Once doormat, S. Korean women’s hockey earns historic wins, confidence in Sapporo
SAPPORO, Japan -- South Korea, once the perennial doormat in women's hockey, wrapped up its Asian Winter Games tournament Saturday having earned some historic wins and much-needed confidence.
South Korea routed Hong Kong 14-0 to finish the round-robin play with three wins and two losses.
Coached by former U.S. collegiate star Sarah Murray, South Korea arrived in Sapporo never having won a game at seven previous Winter Asiads. The country had been outscored by 242-2 in 15 contests.
South Korea opened the tournament with a bang, hammering Thailand 20-0. Then against the tournament favorite Japan, world No. 7, the 23rd-ranked South Korea battled hard in a 3-0 loss.
The very next day, running on fumes, South Korea lost to No. 18 Kazakhstan 1-0, which essentially ruled out its medal chances.
South Korea regrouped and defeated China 3-2 in a thrilling penalty shootout, as Park Jong-ah, the team's 10th shooter, scored the winner. It was South Korea's first win over China in eight meetings.
Then came Saturday's breezy victory over Hong Kong, which had earlier lost to Japan 46-0 and to Kazakhstan 19-0.
It's the kind of pain some South Korean players know all too well but is now increasingly becoming a distant memory.
Murray said South Korea remains a work in progress and needs to be more consistent with its efforts.
"The lesson we're taking away from this is you can't take a day off," she said. "Even if you had a late game the night before, and you have an early game the next day, there's no excuse. You have to play hard and give everything you've got every time you're on the ice."
The coach was referring to playing Japan and Kazakhstan on back-to-back days. The puck drop for the Japan game was 7 p.m., and South Korea had to come back the following day at 3:30 p.m. for Kazakhstan. Murray said the players were perhaps more tired mentally than physically.
"Now we're wishing that we would have played one of the games harder than we did," she added. "We want to make sure we play every game hard so we don't have any regrets at the end."
To that end, Murray said her players will have to improve their physical strength through "a whole lot more off-ice strength and conditioning."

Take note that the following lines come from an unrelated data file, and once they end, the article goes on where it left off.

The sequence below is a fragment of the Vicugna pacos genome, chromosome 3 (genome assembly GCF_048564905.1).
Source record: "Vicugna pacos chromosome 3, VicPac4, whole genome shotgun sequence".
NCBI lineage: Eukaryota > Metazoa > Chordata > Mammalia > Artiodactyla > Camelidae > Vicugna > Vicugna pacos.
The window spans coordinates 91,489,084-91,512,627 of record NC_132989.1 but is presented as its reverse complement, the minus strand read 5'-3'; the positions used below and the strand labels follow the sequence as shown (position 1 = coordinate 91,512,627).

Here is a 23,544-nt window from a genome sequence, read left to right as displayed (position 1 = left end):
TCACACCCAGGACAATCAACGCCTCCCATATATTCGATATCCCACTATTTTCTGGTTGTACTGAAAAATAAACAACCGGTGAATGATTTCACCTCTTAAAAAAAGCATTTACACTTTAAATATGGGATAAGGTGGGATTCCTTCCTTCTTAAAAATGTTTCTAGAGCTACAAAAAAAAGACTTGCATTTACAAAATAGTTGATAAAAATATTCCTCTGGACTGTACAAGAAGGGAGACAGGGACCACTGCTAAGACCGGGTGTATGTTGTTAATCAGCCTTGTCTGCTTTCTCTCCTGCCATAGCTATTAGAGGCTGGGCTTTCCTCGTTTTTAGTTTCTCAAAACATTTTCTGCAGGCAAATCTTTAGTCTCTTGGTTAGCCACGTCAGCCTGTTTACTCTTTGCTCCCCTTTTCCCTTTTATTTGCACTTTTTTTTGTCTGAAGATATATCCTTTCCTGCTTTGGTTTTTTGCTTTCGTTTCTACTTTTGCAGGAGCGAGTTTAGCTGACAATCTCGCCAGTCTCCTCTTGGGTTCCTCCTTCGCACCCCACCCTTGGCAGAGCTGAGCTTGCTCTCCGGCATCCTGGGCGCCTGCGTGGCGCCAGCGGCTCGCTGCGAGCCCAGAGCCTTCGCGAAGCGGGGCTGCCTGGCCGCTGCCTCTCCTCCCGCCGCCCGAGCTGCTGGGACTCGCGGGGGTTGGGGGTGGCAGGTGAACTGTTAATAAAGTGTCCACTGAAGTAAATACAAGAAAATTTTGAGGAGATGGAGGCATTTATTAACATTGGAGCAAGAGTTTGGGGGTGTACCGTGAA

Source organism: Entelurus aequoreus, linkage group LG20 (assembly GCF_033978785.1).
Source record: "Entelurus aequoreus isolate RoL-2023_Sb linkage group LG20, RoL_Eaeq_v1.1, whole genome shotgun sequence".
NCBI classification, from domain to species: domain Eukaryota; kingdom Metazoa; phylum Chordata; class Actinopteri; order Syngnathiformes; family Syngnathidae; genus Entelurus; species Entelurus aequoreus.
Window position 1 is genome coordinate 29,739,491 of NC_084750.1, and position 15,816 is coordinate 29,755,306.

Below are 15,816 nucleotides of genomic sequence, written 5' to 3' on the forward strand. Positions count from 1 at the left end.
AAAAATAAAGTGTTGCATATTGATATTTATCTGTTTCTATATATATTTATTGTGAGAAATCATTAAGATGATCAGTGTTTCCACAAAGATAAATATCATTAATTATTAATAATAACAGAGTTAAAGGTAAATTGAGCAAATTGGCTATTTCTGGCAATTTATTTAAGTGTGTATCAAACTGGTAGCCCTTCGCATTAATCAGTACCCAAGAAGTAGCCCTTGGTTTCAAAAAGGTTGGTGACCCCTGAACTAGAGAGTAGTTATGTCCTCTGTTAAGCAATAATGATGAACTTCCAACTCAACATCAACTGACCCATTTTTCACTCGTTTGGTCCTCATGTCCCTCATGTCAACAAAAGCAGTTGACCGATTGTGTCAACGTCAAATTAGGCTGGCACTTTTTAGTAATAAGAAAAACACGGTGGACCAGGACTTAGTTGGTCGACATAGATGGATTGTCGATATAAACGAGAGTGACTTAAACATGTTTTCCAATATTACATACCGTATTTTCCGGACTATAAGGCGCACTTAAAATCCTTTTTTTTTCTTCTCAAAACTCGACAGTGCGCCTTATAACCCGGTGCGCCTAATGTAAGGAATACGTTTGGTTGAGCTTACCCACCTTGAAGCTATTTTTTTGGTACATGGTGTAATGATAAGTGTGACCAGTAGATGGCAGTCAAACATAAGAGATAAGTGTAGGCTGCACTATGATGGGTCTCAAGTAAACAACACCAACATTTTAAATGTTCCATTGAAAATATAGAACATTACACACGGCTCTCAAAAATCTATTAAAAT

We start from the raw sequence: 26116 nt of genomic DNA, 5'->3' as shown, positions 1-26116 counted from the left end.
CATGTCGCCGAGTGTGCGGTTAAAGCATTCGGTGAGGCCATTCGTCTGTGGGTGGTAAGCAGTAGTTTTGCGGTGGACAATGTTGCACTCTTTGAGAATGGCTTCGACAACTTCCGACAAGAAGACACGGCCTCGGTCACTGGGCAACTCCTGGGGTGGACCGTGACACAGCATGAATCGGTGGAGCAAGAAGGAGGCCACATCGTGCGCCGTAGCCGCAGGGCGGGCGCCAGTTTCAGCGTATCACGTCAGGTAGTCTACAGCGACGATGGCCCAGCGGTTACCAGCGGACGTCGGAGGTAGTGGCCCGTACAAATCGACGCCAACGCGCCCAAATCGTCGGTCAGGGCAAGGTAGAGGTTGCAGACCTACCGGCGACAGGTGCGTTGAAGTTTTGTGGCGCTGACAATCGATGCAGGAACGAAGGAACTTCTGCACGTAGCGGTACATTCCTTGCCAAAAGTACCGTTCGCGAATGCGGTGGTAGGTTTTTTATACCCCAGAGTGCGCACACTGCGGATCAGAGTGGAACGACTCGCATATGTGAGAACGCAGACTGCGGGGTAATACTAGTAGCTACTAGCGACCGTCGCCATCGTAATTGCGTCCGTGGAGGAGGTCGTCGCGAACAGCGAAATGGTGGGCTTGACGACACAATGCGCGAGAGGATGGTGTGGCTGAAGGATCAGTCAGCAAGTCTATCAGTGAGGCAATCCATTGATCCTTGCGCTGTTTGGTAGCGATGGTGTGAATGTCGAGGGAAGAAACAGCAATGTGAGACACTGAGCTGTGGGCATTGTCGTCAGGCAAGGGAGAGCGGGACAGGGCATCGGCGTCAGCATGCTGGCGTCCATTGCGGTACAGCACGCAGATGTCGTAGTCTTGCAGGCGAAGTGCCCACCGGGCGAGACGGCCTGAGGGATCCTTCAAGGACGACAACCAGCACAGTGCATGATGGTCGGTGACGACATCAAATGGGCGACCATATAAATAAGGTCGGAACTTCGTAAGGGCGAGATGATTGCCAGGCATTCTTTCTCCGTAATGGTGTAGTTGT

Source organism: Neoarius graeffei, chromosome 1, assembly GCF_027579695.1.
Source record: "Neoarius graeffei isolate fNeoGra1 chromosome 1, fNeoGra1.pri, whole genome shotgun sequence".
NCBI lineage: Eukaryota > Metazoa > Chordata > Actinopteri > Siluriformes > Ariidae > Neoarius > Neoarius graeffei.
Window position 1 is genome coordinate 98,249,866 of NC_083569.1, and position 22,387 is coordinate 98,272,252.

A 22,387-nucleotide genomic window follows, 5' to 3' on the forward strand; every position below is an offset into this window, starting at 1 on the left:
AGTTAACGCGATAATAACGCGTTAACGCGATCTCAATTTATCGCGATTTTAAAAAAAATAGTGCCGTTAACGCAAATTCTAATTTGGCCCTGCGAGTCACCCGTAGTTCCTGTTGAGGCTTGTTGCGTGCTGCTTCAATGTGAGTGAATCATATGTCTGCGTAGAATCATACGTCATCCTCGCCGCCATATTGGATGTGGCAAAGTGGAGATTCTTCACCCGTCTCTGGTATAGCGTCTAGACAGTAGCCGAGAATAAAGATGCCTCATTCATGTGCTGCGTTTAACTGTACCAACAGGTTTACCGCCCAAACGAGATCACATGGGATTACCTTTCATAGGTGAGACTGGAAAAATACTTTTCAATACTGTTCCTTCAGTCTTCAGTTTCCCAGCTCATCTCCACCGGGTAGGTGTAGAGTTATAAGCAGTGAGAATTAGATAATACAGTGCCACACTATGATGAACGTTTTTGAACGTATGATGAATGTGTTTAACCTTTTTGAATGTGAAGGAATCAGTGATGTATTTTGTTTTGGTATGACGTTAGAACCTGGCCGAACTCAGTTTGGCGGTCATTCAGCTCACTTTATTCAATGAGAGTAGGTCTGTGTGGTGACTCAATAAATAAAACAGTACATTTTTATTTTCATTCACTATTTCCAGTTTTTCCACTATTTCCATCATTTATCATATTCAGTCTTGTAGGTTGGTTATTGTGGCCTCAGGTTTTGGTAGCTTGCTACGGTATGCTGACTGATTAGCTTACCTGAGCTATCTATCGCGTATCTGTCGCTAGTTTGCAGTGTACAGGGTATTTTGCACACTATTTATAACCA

"With that, a lot of pieces of our game will change," she said. "We'll do better when we're battling in the corners, our shots will be better, and our passes will be harder."
If South Korea had focused on the short-term goal of winning a medal here, then the players could have perhaps taken their foot off the pedal against Japan and conserved their energy for Kazakhstan.
Murray said, however, the Japan showdown was South Korea's statement game. Because South Korea earned an automatic spot in next year's Olympic tournament in PyeongChang as the host, while Japan played its way into the competition, Murray said the game was a chance to prove South Korea was a deserving Winter Olympics contestant.
"Japan was our gold medal game. In our minds, we thought we could play with them," she said. "That was the biggest test to show how far our team had come. We'd been telling ourselves we were going to beat Japan. And even after the game, the players thought they should have beaten Japan."
Murray brought a brash, young 20-player roster that featured eight teenagers. Three of the players were born in 2001, barely old enough to make their international debuts in Sapporo.
And they weren't just filling up roster spots, by any means. Eom Su-yeon, who turned 16 on Feb. 1, plays on the top defensive pair with captain Lee Kyou-sun, the team's oldest player at 32. Lee Eun-ji, who will turn 16 next month, is the first-line right winger.
Forward Kim Hee-won, still just 15, plays on the second line. All three of them are on the power play unit.
"It's pretty unbelievable that they've started on the national team so young," Murray said. "They made a lot of progress. Their confidence is getting a lot better. I think it was great for them to gain experience and also to learn from our mistake in one of our games, and to be emotionally and mentally more stable and consistent."
Source: Yonhap News Agency